Right next to this note is a handmade little bear ornament with scarf and stocking cap (note the tiny maple leaf emblem) that was sent to us from one of the very first Cloudland Journal readers - a young lady from the far north in Canada. For many years she was the only way we knew when to celebrate Aspen's birthday because she would send us a unique birthday card for him. Then one year this ornament arrived - she used fur from her own puppy that she collected from brushing him over a long period of time to create it. We have to hang the ornament high in the tree since Aspen took a liking to it right away and we had to keep it out of his reach!
As everyone gathers around your tree this weekend I wonder what wonderful stories you may have to look at with fond memories?
Oh yes, the lens passed the test with flying colors - and you will be seeing many great images from it in the years to come! (At least I hope so!!!)
12/24/11 Here is a small Christmas gift to you folks who could not make it to one of our slide programs this year - a clip from the ARKANSAS PORTFOLIO III slide show and picture book - this is a five-minute, 37mb quicktime file (click here to watch it), but I think the quality is better than the version I posted on Facebook. This clip features one of the piano solos from our friend Joel Sebag's new Serenity Of The Ozarks CD - available on iTunes. The entire program contained eight musical selections, 160 photos, and ran about 30 minutes in length (too long to post online).
I won't be posting here on Christmas day as we will be offline, but we are wishing each of you the greatest of joy for you and all of yours. Spread the spirit and do something nice for a total stranger this weekend!
12/30/11 I just love the break of day. There is just something about it that soothes and soul and lifts the spirits - everything is new and fresh and is getting off to a brand new start - kind of like a spring day. And oh the COLORS are often the richest and brightest of the entire day, even before the sun arrives. Pinks and oranges and reds and purples, and many shades of blue. And even the blacks of silhouetted trees and other objects against a painted sky are wonderful - everywhere is a kaleidoscope of shapes and color and ever changing - look away for even a few seconds and the scene is a new one (seems like this happens more often in the winter). It can be a difficult time to be a photographer since I often don't know which way to point the camera. In times like this my gut feelings kick in and I just point and compose until what comes into focus in the viewfinder seems just right. But there is also another composition to my left that is great too; and another above, and below, and behind. Standing there in the middle of all this like I was today in my bathrobe and slippers is like a kid in a candy store - there is so MUCH available - you just gotta reach out and grab it!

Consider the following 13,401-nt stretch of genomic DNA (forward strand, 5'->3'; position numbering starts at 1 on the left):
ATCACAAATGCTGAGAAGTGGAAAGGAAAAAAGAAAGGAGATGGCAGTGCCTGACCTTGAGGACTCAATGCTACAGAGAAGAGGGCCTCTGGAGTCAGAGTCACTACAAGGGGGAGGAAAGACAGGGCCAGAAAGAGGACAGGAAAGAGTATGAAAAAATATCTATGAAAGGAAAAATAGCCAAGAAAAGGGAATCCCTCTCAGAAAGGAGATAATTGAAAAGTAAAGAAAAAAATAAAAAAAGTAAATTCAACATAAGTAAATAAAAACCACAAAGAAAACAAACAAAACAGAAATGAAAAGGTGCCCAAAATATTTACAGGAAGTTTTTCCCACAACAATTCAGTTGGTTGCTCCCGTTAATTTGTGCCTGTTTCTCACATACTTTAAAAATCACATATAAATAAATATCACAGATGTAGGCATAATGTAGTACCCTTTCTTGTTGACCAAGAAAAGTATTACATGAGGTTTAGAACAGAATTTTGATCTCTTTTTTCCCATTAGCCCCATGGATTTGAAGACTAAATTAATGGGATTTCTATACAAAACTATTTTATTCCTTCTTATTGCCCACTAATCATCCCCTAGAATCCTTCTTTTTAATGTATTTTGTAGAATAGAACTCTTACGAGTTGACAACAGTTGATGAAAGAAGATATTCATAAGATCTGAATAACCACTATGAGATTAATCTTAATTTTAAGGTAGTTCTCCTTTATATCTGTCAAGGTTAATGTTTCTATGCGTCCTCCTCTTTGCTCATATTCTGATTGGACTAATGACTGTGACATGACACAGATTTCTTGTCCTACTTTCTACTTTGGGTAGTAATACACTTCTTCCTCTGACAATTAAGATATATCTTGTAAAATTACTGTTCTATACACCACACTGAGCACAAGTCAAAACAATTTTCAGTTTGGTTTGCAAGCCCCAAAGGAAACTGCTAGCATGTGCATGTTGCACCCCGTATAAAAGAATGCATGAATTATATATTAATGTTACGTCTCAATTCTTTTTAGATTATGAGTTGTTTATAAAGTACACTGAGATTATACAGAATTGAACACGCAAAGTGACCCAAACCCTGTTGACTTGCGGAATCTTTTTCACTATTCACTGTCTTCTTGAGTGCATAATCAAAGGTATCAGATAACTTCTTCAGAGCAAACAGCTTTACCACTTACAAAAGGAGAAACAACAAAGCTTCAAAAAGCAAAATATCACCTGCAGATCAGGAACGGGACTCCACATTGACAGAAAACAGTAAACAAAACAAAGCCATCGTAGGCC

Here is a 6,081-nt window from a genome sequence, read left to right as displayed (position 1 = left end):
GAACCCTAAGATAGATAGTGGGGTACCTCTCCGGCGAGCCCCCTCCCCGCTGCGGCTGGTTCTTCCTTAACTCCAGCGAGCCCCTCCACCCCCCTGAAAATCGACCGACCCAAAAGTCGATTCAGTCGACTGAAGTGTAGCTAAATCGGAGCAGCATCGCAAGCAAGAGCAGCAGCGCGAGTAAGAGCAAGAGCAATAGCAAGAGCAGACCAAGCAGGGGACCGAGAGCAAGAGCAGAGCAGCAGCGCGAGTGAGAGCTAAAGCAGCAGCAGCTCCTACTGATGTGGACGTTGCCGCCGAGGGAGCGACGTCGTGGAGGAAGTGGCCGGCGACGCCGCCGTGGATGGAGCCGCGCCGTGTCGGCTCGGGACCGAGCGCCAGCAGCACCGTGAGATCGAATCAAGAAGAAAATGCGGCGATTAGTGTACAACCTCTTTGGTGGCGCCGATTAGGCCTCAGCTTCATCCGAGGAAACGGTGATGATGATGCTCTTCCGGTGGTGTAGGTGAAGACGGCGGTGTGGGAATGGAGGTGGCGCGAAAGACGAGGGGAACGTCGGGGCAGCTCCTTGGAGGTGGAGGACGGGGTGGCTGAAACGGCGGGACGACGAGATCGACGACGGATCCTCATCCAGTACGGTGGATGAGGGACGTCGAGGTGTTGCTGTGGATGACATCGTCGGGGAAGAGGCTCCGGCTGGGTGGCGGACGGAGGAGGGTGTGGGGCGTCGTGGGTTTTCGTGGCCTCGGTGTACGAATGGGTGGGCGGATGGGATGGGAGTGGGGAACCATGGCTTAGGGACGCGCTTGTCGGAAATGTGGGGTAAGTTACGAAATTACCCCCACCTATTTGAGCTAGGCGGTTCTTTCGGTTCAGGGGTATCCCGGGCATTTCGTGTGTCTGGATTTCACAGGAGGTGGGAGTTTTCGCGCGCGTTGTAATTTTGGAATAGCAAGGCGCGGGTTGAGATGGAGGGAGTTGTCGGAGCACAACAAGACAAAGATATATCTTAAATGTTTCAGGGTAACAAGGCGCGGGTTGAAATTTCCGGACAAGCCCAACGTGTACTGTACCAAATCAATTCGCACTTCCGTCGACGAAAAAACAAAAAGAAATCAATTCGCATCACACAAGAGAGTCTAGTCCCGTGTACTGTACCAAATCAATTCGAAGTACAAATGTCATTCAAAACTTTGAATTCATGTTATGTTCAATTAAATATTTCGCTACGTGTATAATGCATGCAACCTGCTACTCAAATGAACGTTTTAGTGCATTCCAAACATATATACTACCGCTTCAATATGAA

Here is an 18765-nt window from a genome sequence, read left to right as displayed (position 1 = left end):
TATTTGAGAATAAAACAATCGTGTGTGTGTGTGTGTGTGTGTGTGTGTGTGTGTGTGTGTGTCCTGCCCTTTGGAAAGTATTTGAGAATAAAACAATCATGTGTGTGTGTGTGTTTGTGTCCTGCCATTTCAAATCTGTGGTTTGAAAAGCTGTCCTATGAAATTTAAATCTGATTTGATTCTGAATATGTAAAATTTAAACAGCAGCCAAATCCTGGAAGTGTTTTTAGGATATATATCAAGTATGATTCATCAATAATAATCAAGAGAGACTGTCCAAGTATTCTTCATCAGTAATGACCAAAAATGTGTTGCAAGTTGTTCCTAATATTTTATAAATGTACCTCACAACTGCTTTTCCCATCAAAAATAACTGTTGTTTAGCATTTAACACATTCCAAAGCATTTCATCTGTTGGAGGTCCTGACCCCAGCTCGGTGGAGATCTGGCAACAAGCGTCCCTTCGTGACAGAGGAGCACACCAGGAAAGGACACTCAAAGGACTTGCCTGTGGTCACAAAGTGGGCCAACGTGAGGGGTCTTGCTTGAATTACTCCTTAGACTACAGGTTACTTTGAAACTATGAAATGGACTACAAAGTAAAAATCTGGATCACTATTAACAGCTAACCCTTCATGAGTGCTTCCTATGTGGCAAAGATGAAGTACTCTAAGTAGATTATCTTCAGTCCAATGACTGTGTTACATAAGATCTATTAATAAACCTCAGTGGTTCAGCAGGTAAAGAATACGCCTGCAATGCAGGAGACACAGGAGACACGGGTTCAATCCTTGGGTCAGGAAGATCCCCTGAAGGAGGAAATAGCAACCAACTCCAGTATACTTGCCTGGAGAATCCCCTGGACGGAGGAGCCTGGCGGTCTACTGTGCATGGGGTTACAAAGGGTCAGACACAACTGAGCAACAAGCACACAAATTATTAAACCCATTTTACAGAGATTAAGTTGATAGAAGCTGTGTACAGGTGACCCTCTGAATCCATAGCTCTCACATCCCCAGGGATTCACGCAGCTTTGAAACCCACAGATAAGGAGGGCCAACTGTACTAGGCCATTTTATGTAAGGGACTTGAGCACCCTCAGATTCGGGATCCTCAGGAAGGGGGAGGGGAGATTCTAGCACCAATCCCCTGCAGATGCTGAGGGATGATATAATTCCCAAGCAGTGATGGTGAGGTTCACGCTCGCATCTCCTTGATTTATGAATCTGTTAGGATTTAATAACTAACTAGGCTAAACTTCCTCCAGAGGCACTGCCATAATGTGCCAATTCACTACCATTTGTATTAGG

We woke up early on Christmas morning at a state park in central Missouri (we dropped our daughter off at her dad's place the night before). It was 21 degrees and rather frosty right next to the creek. The air was filled with moisture, and the creek was pumping fog out all over the place, with a slight breeze moving it around. I was in place hiking along the edge of the river well before sunrise, and got to witness the beginning of another new day in grand style. Not only did I get to enjoy the type of visual music that I described above, but it was all multiplied by the reflections in the water. If you ever get the chance, greet the new day standing next to water - you don't even have to DO anything - just be there, and experience the great raw beauty of Momma Nature at her best. If it is 21 degrees though - be sure to take a warm coat!
While I was outside this morning taking pictures at dawn, a wild turkey was roaming the woods not too far away. For years we've had many turkey hunters drool at the location of our cabin, thinking that we can hear turkeys gobble all the time. But we almost never hear a turkey gobble here - even though we can hear all sorts of other critters quite distances away - their sounds seem to be magnified sometimes. But no turkeys. So it was refreshing and odd at the same time to hear the turkey this morning - they don't gobble this time of the year I don't think, but this turkey was making quite a fuss and moving fast. Someone in search of a belated holiday dinner perhaps?
One thing about the break of day that is not good is the fact that the better the color is the shorter it lasts. The pre-dawn sky can light up and dance around for an hour or even longer before sunrise, and then right at the moment the sun breaks the skyline it can light up the surrounding landscape with some incredible light - but that magical light normally only lasts a few seconds, a few minutes, perhaps even five or ten minutes if you are lucky. You can stand there and watch the color the tree hillside or tree trunks or rocks change right before your eyes - from red to yellow to just plain and ordinary. That is my clue that the light show is over, and it is time for me to move on in search of other great light if I can find it. Note that in Alaska or Iceland or other northern areas the angle of light is much lower and so this beautiful light can last a lot longer - the higher the light is generally the less-interesting the light is.
OK, light lesson over for today! 'Tis the weekend almost upon us and I hope you are able to get out and ENJOY! Be sure to sneak around and get up early and see if you can find some of that magical light!